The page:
Thursday, June 08, 2006

Control Room * * *

Control Room is a documentary on the Al Jazeera news station from just before the invasion of Iraq to right after the fall of Baghdad. We start with one of the lead journalists in his car in Iraq (I think), and he is talking about his incredulity about the impending war. The style continues like this as a fly-on-the-wall view of mainly Al Jazeera journalists, the US PR fellow, and the Al Jazeera chief, as to what they are thinking and feeling as the war unfolds. All these people are well-educated, erudite, and earnest. I was fascinated while listening to them give their personal impressions of what they are seeing on the TV or what they are reporting about right at that moment. The Al Jazeera chief is especially intriquing. Very sharp guy and very charismatic -- in a way that probably will be surprising for an American. At least it was surprising for this American. As the war proceeds, the Al Jazeera journalists and chief are visibly becoming more and more tired. They haven't slept for days. The day that the US arrives into Baghdad, we see the bombing of the building from where Al Jazeera is broadcasting. It's very sad, as one of the journalists is killed. The Al Jazeera folks are very affected, as you would expect, and basically you are watching as they find out what happened and then talking sort of woodenly about it and not really being able to comprehend it. The documentary ends as we watch the statue of Sadaam being taken down. The Al Jazeera journalists are watching and are dumbfounded -- 'Where is the Iraq Army? This is so embarassing...."

I found Control Room a very interesting documentary. You basically have a bunch of intelligent and interesting people talking about their experience and interpretation of the Iraq War as it's happening. I did not find the documentary biased itself. Of course, the Al Jazeera journalists and chief are biased -- they say so themselves, but also argue that everyone is. How can you not be? I thought that was a specious argument since the point was they are VERY biased as opposed to not so very biased, but anyhow.... But the documentary itself did not seem to take their side or anyone's side. The US Army PR guy actually comes across very well: intelligent, honest, sincere, and compassionate, while at the same time holding his ground against the Al Jazeera journalists who argued that the US Army was invading Iraq to take over Iraq. Interestingly, I found I related most to this US Army PR guy. He had his own views, but he understood that the Al Jazeera journalists interviewing him had different views and different life experiences and he wanted to understand why their views were so different. For example, one of the things he mentioned was that Arabs he talked to always linked the Iraq War to Palestine, whereas an American never would. He talked about how it made him feel awful and ashamed that he was more affected by seeing the pictures of dead American soldiers on Al Jazeera than the pictures of dead Iraqis.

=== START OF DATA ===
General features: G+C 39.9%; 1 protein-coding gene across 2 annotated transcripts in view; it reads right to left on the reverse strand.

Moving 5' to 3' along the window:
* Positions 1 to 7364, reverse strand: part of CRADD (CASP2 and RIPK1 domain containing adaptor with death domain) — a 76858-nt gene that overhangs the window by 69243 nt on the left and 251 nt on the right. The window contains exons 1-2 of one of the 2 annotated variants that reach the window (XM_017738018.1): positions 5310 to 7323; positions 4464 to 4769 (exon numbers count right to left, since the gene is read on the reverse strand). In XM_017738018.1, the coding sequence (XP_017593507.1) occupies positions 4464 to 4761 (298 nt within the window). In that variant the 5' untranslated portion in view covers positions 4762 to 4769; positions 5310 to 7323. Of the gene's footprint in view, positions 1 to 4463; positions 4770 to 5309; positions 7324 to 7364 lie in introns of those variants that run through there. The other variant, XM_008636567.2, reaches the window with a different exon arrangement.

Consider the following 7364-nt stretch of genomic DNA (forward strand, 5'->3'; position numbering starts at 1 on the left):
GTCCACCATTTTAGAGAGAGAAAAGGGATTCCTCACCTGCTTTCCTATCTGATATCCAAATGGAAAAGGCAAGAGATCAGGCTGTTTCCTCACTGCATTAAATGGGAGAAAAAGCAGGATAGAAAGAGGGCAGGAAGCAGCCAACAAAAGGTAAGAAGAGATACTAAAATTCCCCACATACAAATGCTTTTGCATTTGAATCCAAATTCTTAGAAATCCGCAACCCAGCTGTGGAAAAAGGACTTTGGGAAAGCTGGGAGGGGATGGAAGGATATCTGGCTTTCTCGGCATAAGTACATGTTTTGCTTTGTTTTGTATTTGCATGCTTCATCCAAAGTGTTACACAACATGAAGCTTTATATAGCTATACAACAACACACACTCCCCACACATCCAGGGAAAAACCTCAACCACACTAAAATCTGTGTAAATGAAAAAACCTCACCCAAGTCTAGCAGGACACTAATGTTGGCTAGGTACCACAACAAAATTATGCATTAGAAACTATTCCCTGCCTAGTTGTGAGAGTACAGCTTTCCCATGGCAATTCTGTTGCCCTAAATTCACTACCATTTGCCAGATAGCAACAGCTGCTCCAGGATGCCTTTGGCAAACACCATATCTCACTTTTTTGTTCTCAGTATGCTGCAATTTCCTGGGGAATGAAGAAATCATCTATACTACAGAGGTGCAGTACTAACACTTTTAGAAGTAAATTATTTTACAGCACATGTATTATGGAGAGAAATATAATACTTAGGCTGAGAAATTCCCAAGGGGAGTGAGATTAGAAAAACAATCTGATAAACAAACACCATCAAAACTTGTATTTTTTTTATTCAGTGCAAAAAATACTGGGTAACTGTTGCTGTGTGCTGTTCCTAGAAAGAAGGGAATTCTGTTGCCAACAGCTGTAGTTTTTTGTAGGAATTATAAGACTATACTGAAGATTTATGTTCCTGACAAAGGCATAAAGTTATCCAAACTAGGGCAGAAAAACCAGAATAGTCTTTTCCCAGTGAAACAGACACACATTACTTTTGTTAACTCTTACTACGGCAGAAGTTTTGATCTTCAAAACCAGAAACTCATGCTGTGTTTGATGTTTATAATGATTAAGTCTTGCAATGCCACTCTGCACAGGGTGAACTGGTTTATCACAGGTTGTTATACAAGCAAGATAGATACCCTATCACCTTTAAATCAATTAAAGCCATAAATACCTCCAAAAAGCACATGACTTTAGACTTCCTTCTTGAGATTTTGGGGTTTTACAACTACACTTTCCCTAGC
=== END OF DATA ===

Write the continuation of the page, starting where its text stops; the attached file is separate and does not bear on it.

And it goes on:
I had a hard time wrapping my head around the viewpoint of the Al Jazeera journalists and the other journalists too at times. I got the impression they wanted the Army to pinpoint troop locations for them to publish, and they were annoyed that the Army was being vague and probably even intentionally misleading them about troop locations. I was also frustrated that the Al Jazeera journalists could never allow that maybe Sadaam was a bad guy and that lots of Iraqis wouldn't like him. Their view was solidly that this was an occupying invasion. While I understand that view, I also felt like they put one spin on the stories and didn't address the going from the 'frying pan' into the 'fire' aspect (or the other way around, which is what the Army PR guy might have reasoned). War is awful. That is what Al Jazeera was clearly showing very graphically. The Army PR guy would have agreed, but he would probably argue that to get to something better, a war is necessary even if it is awful. That issue wasn't directly discussed by the Al Jazeera journalists, and the documentary would have been much more interesting if they had. Maybe they would say they felt war is never justified or at least, occupation is never justified. This is a defensible position, but they are never asked so we don't know. But then I suppose they might counter that that is beside the point. The real point is that we don't experience the real price and misery of war, and so we don't rightly put enough cost on that.

Bottom-line: I recommend this to anyone interested in listening to a group of moderate, well-educated Arabs talk about their views on the eve of the Iraq war.

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